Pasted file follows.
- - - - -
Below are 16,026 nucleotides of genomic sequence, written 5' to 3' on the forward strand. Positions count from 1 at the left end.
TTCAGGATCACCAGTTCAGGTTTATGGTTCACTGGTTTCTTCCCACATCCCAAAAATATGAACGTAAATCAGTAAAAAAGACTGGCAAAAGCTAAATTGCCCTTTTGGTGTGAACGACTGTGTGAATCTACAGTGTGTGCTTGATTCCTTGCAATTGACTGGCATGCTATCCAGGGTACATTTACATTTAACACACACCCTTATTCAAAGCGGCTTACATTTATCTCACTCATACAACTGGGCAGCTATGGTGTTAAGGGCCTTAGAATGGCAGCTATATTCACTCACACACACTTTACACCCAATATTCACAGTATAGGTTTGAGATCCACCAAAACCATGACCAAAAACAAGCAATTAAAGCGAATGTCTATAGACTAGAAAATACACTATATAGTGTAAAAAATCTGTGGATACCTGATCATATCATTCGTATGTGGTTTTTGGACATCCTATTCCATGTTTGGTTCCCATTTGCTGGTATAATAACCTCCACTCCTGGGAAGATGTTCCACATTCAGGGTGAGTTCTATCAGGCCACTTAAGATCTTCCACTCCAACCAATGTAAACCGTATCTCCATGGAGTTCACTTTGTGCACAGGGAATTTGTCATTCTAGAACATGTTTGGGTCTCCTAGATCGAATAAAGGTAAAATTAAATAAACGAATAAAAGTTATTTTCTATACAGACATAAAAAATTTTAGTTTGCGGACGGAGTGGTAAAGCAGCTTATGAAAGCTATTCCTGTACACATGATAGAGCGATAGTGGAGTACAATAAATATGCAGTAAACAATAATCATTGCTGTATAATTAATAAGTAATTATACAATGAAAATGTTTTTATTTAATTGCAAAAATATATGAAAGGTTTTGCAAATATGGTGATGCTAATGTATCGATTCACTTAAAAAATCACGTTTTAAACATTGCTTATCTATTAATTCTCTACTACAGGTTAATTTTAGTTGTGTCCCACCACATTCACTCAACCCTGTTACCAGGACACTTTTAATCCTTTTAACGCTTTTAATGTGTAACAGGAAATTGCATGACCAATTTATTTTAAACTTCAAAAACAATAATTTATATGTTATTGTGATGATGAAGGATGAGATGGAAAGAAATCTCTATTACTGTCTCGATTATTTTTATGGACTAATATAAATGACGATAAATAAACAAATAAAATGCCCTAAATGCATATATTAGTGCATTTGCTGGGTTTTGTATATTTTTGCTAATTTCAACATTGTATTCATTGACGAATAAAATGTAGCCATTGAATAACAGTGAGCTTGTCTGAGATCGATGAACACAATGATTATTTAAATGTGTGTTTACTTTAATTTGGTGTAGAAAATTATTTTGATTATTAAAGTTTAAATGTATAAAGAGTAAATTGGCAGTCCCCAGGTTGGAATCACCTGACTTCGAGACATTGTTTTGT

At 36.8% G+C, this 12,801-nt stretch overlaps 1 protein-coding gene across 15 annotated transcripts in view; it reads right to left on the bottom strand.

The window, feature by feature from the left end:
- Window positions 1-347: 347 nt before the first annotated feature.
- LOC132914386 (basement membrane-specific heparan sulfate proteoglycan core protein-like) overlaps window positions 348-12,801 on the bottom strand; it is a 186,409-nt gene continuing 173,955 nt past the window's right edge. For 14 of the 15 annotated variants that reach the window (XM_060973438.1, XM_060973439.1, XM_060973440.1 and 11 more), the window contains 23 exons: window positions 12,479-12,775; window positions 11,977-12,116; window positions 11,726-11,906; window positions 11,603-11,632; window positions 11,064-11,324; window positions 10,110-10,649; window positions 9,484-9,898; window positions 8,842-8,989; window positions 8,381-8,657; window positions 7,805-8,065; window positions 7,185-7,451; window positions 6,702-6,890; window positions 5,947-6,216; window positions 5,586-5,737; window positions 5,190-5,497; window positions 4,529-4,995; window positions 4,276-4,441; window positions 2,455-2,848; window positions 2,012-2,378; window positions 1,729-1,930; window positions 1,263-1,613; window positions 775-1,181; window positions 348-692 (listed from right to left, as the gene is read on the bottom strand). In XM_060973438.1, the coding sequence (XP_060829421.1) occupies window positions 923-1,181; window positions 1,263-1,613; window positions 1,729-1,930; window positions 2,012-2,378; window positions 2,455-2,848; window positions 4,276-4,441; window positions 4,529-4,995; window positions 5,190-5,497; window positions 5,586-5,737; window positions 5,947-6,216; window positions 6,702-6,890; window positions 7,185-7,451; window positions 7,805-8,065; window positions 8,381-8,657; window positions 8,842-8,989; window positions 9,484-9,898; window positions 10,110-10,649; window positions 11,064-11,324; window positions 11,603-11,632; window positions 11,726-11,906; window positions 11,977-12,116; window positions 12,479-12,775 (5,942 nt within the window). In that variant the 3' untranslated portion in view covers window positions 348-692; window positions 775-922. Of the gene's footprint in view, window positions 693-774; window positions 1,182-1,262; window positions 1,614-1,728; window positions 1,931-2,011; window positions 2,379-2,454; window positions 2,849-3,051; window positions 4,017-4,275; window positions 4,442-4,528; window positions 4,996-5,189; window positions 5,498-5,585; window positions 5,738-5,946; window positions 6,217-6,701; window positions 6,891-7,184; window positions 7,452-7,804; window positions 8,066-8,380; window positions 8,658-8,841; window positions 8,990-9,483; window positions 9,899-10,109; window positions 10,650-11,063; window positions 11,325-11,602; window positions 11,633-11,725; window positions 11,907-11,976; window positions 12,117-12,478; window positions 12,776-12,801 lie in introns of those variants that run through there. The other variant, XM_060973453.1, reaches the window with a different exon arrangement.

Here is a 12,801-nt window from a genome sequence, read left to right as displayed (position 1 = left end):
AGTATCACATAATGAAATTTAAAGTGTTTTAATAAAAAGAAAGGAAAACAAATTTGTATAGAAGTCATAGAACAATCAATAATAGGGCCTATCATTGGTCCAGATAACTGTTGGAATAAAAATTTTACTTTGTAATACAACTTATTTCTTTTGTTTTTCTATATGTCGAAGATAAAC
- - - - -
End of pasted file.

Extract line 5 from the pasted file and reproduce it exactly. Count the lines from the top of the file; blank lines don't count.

- Window positions 1-347: 347 nt before the first annotated feature.